The fever of people power challenging the authority of their governments under a system detached from presiding over the fulfillment of people's needs and aspirations in free societies, spread to Egypt, Libya, Syria, Iraq and the Gulf States. The revolutionary zeal of those rejecting the status quo nurtured a fervent hope that their nations would undergo a change reflective of some form of democracy. Libya responded with utter, violent chaos, the Gulf States methodically used their military power to squelch any thought of change, Egypt reverted to military rule, while Syria and Iraq imploded.

Mr. Dridi, pre-revolution, made a very good earning in his country. Now, constantly harassed by police just as Mr. Bouazizi before him had been, he is desperate to react in some meaningful way that might help him, but could only find a solution in attempted suicide which he survived. Unemployed teacher Imed Ghanmi, 43, did the same as police confiscated his merchandise when he tried to support himself selling the smuggled goods on the street. He finally succeeded in killing himself when immolation as threat no longer succeeded.
  Protests have once again become commonplace in Tunisia. This image is from...
Protests have once again become commonplace in Tunisia. This image is from Kasserine, Hosni Kaliya's hometown. Demonstrators clashed with police during a march protesting the lack of jobs and opportunity. Reuters

But it is not only the middle-aged who resort to these desperate measures to destroy their futures. Young teens in high school have taken to immolation as well in a feverish denial of the lives they no longer wish to live. Like Ramzi Messaoudi, whose repeated disagreements with his English teacher for expelling him from school led him to set himself afire, dying three days later from the burns he sustained. "He just could not take it anymore. When he arrived at the hospital, he was still conscious and he was smiling and kept on repeating the word 'injustice'," said his 19-year old childhood friend, Wissem Hadidi.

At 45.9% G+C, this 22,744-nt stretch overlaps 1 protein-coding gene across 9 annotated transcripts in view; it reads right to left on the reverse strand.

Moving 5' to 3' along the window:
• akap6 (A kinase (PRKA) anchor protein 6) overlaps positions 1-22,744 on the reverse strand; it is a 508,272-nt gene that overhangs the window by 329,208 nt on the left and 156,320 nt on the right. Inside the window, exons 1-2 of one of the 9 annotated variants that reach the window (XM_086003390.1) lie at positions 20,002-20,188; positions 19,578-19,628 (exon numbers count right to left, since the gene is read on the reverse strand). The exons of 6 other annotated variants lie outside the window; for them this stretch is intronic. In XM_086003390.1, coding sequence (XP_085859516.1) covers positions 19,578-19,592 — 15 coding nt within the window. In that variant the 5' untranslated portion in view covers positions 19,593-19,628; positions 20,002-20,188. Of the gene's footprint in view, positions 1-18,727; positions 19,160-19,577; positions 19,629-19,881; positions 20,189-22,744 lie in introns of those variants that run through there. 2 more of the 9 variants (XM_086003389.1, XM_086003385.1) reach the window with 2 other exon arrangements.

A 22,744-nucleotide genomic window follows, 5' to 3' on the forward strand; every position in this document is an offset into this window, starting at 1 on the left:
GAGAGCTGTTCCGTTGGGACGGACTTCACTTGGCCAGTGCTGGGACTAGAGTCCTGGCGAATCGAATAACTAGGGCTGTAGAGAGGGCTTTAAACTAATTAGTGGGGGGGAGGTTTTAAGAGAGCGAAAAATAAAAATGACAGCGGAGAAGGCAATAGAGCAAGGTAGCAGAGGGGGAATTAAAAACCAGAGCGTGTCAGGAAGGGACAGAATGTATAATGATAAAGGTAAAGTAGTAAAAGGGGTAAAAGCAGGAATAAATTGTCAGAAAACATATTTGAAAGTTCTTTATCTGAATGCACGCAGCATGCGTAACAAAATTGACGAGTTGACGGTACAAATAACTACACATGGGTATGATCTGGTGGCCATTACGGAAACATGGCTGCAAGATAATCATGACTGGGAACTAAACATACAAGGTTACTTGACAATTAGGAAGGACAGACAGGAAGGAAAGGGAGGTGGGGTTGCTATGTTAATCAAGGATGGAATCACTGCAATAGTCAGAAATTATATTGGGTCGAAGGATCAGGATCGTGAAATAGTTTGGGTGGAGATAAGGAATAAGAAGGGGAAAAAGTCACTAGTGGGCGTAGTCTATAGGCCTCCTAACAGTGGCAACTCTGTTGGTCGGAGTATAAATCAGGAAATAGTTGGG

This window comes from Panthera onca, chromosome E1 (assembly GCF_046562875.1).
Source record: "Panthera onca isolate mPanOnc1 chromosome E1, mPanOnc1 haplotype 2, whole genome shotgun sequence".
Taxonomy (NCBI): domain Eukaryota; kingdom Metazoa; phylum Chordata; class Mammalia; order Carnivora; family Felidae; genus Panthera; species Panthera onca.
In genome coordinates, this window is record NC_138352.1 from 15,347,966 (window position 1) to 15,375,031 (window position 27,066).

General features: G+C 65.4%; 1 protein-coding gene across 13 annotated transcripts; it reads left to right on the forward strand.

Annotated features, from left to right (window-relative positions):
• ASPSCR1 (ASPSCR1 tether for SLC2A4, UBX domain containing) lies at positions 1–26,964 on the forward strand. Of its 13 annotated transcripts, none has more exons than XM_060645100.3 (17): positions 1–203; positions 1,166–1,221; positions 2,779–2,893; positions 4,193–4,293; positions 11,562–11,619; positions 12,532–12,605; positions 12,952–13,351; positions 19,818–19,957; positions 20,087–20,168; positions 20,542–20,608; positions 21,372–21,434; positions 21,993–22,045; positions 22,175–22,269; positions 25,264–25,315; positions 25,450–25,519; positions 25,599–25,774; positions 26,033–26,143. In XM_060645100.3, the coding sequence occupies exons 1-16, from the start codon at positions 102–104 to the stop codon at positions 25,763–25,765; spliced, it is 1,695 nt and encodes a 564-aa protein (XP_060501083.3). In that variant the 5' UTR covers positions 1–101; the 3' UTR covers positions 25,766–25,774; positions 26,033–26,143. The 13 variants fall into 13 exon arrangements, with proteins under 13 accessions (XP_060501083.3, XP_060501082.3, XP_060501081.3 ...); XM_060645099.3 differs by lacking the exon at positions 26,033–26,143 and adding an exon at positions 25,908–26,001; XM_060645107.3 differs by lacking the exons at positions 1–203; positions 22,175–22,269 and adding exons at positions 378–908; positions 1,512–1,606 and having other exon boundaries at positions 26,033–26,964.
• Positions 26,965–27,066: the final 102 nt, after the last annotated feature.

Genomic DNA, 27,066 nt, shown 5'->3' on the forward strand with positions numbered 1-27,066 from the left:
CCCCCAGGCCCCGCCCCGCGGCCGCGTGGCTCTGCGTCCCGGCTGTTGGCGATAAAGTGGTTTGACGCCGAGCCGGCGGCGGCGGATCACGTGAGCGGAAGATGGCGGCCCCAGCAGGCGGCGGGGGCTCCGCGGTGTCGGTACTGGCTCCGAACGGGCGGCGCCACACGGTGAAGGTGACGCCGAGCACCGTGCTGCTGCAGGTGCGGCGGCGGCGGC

Because there are few opportunities for the young, and because job insecurity is so high, with a tough unemployment rate, there is desperation among young people in Tunisia. Thousands have chosen to migrate abroad. Tunisia has the distinction, irrespective of how it alone among the Arab countries touched by the Arab Spring, is considered the only 'successful' Arab Spring revolution, despite which there are more Tunisians who made common cause with Islamic State, joining the jihadist terrorist group than any other country in the region save for Libya.

  The Jebel Chaambi mountains near the city of Kasserine are now home to...
The Jebel Chaambi mountains near the city of Kasserine are now home to Islamist training camps and considered a hotbed of jihad. AP/dpa
A record 104 burn patients who had chosen self-immolation over life were admitted to the country's main burn hospital in Ben Arous in 2016, representing a tripling of self-immolation following Tunisia's revolution. Driven largely by hardships and a hatred of the authorities. Dr. Mehdi Ben Khelil forensic pathologist, conducted a study to show the increase of the numbers of people who chose to self-immolate rather than resign themselves to a situation whereby no opportunities are available to them to achieve their aspirations.